The results are: ok, ish, fine fur, gaming and basic tasks, but I wouldn't want to use it as a primary display for content creation I'm. More than happy to use it for extra screen real estate off to the side, but I'll be sticking to doing stuff like editing on the laptop panel as it's better, in my case, brightness wasn't great just on the single cable from my laptop getting to 224 nits. If I gave it some extra power by connecting the AC adapter to the bottom type C port, I was able to boost this to 300 nits with a 560 to 1 contrast ratio. However, this was still below the 315 it's on the spec sheet. The panel has a glossy finish, so that could be annoying or distracting depending on your environment. There was only a little backlight bleed in my unit no problems during normal use, but that will vary between panels. I found the touch screen functionality to work well enough. Granted. I don't have much experience with touch screens and don't really have a use for this myself, I'd prefer to not have it covered in fingerprints. I also found the menu a bit difficult to navigate it's controlled with the 5 buttons on the right near the top, but it just didn't feel intuitive to use. However, there were a fair number of customizations that could be made through the on screen display. These same buttons are also used to power, the screen on or off adjust to the volume, brightness or change the display input source.

A great secondary feature I found with an external screen like this is that when building a PC, I wanted quickly check if it's working. I can just connect this instead of having to grab a larger monogram, so it's made my overall workflow a bit more convenient as it's. Basically just a monitor, you could also use it for other things like consoles tablets or phones. You'Ll just probably need a power source. You could even forget a laptop altogether and just mount a nook on the back with the vase amount and you've got yourself an extremely portable PC. So there are quite a few possibilities with a product like this, for what I'm actually using it, for which is basically video, editing, it's nice to be able to bring extra screen space with me in my bag for not much extra space or weight I'll. Take it with me to CES in January, so that should give it a pretty good workout, considering it takes me 24 hours to travel each way and I'll be using it to make 10 plus videos for updated pricing check the links in the description as prices will Change over time at the moment, it's going for 229 US dollars. However it's on sale, I can't easily compare it with other external screens, as this is the first one. I'Ve used this doesn't sound too bad for a 1440p monitor that I can take with me to use with my laptop. There are lots of options out there for portable monitors.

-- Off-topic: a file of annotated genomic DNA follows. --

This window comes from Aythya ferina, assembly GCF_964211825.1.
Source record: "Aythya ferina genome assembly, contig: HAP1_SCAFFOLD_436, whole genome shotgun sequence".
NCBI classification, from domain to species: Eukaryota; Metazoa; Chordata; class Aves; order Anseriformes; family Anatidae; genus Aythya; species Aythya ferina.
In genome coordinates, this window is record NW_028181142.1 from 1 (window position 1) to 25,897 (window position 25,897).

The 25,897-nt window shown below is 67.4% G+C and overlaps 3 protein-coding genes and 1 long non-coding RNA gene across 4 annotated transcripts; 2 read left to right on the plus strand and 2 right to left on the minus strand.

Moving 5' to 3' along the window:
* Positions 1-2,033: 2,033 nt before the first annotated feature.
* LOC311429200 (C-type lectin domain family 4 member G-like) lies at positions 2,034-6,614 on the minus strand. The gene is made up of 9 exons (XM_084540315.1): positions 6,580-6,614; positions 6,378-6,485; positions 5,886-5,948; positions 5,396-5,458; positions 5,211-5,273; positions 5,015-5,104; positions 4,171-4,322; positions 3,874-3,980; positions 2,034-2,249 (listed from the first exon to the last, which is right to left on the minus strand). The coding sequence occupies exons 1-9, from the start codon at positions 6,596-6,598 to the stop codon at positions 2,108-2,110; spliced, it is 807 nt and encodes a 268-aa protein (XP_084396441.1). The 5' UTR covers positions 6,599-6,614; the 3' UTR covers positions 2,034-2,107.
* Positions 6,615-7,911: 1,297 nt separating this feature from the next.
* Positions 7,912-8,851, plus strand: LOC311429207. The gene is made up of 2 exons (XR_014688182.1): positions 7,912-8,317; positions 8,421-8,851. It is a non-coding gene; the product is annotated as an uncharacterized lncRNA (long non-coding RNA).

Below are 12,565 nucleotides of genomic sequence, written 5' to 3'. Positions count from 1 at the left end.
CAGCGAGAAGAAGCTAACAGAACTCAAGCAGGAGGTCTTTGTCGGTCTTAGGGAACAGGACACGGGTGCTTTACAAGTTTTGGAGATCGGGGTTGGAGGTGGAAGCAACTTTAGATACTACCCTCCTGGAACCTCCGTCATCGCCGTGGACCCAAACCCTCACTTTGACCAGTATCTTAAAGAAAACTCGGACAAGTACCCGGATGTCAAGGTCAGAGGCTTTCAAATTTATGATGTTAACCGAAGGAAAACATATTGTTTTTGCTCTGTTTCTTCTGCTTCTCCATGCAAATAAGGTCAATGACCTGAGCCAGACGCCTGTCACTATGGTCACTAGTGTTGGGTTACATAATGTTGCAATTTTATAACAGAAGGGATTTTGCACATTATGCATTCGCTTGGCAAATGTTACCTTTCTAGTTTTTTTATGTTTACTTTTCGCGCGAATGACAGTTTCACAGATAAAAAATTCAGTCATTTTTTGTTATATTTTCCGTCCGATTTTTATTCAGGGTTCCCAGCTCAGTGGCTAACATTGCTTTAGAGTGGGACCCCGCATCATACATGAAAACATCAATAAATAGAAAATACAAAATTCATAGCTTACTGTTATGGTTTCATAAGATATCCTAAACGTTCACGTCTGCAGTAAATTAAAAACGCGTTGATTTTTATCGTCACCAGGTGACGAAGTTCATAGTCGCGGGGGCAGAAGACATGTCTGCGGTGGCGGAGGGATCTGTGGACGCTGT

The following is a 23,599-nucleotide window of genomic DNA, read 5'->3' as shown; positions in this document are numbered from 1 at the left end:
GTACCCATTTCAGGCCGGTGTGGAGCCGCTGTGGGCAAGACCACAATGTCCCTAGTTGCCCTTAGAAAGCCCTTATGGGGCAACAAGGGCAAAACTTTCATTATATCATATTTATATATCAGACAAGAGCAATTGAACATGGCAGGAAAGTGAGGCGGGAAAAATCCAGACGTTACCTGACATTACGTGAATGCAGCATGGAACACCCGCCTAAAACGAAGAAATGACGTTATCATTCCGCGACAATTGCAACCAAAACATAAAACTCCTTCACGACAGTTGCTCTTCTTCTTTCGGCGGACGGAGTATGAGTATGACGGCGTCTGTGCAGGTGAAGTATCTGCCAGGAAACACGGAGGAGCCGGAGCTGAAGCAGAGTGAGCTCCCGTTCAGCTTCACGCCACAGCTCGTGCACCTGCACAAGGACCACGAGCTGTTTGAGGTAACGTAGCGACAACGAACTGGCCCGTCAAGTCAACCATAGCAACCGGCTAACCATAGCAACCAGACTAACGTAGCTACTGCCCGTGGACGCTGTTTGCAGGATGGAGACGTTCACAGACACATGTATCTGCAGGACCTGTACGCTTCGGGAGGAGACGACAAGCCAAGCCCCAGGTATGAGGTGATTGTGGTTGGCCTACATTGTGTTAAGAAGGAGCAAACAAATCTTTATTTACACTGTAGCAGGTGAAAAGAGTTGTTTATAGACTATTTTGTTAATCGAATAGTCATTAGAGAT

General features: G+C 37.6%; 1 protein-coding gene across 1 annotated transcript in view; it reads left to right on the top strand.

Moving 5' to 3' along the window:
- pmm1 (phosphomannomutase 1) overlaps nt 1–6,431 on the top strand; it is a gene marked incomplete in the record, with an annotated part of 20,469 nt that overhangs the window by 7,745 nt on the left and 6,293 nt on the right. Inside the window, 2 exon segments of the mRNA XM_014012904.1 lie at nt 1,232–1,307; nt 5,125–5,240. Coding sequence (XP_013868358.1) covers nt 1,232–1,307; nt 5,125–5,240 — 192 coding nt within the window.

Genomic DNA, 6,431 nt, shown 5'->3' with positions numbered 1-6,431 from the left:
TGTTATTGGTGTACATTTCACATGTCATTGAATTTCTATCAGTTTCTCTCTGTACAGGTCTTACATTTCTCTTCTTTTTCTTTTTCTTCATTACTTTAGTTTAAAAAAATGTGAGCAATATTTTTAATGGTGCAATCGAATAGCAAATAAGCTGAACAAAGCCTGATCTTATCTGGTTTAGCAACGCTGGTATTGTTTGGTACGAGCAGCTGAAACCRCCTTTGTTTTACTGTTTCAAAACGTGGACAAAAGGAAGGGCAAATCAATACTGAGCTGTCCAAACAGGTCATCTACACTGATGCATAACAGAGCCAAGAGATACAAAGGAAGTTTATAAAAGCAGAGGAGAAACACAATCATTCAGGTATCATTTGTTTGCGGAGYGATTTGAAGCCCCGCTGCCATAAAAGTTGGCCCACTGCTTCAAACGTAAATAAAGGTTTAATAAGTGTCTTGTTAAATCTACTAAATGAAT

Have you even seen some 240 Hertz ones for gaming? So what did you think about the major doc T 1, 3, 3. 2 K portable monitor? Would you consider an external screen like this, if so I'm interested to hear what you'd use it for? Let me know down in the comments and, if you're new to the channel consider getting subscribed for future tech.